Most bounty hunters work independently. Many run their own businesses and contract their services to bail bondsmen and other individuals. Some bounty hunters are also bondsmen, and they combine the services into one business. These bounty hunters are part timers, because most of their time is spent on bail bonding or investigating. Bondsmen either hire bounty hunters on a case-by-case basis or they hire them as full- or part-time employees. Some bounty hunters are also hired by private individuals for other services, such as recovering missing persons, finding persons who are not paying child support, and uncovering insurance fraud.
Although most bail enforcement agents own their own businesses, the majority start out working and learning the business from bail bondsmen or other bail enforcement agents. The best, most direct way to get started in the fugitive recovery field is to approach several bondsmen or bail enforcement agencies in your area. Most bounty hunters start out as research assistants or skip tracers. Skip tracers do the background and frontline interviewing to try to find the general location of the fugitive. The more training you have, the better chance you will have at landing that first job. You may have to start off in some form of law enforcement before you will be considered experienced or skilled enough to go into bounty hunting for a bondsman. Some starting points include jobs such as security guards, campus police, and researchers for private investigators.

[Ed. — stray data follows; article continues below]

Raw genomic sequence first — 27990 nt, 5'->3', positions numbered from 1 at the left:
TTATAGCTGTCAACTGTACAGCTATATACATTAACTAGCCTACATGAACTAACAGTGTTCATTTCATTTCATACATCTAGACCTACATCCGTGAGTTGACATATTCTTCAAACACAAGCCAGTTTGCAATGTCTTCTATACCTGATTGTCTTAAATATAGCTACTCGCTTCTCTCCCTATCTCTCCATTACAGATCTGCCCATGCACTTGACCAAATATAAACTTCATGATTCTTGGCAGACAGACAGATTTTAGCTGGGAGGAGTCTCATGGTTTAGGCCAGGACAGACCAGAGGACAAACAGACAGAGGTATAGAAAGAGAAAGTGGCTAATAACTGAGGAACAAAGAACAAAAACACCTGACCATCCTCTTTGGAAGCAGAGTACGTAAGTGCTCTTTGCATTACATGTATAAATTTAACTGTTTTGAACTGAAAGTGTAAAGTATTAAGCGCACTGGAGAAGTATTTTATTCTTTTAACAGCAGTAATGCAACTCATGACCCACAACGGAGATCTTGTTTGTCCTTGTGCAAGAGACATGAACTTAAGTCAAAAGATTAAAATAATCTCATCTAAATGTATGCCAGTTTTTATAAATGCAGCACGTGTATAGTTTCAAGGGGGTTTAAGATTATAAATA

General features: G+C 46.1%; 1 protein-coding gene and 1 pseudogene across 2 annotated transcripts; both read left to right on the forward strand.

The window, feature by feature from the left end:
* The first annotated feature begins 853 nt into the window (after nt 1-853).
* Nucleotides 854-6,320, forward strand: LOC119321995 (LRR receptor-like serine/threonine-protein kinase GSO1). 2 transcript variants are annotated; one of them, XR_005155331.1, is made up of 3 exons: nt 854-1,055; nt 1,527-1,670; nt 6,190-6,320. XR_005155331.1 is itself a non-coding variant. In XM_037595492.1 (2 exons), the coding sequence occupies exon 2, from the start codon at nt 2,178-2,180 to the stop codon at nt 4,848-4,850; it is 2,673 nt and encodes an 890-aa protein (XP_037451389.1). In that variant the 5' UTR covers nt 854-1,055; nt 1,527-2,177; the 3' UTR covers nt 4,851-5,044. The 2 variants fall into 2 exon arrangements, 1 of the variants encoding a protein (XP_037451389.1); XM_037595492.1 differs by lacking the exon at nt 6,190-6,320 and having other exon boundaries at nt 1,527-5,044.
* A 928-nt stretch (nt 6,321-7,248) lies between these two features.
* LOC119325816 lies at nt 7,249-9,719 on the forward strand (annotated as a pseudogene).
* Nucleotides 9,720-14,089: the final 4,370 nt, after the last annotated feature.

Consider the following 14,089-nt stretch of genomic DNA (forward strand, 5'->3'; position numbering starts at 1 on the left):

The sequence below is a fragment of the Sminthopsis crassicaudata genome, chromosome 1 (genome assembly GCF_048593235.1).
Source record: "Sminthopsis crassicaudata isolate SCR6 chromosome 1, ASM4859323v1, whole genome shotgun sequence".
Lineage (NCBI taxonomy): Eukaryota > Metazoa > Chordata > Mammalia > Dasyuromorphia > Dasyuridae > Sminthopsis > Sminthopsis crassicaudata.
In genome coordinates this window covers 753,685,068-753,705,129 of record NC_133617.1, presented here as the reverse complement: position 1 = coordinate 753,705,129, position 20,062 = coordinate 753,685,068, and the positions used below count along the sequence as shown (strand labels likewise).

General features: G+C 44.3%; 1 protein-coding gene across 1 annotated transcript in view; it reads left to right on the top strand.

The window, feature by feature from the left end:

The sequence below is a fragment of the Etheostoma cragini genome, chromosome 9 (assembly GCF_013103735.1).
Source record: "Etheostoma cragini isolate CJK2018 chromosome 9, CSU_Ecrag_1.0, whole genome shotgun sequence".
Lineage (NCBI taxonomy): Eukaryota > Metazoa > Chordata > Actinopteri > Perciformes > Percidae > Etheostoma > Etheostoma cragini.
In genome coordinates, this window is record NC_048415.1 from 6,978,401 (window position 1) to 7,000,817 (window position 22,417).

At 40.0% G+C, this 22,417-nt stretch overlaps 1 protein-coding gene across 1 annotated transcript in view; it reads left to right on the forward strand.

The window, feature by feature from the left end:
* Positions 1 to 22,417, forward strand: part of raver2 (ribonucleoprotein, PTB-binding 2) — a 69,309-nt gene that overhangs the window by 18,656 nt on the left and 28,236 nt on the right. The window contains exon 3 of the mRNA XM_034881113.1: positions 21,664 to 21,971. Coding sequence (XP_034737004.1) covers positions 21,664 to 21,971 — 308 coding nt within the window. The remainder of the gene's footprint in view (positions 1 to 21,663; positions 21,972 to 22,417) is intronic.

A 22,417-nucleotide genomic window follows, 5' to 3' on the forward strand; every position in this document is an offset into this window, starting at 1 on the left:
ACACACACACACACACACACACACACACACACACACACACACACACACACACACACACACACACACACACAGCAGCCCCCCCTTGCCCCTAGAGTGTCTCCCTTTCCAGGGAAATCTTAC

Because most bail enforcement agents own their own agencies, they are at the top of their business with no higher position to be had. However, because of the competition within the fugitive recovery field, there is a drive to be the "best of the best" and have the highest fugitive recovery rate. Bail enforcement agents want to be able to maintain and advertise a very high rate of return, and the best and highest paid in the field are able to produce over 90 percent of the fugitives they track. Many bail enforcement agents chase the goal of perfection as strongly as they chase each fugitive.
Bounty hunters who work for other bail enforcement agents or bondsmen can work toward owning their own agency. Usually success in tracking down fugitives is the path toward the recognition and marketability necessary to start a new fugitive recovery business.
Tips for Entry
Land an entry-level job at a bail enforcement agency to learn about the field and make industry contacts.
Join the Bail Bond Recovery Forum (http://www.pimall.com/nais/bailr.html) to network with other bail enforcement agents.
Conduct information interviews with bounty hunters and ask them for advice on preparing for and entering the field.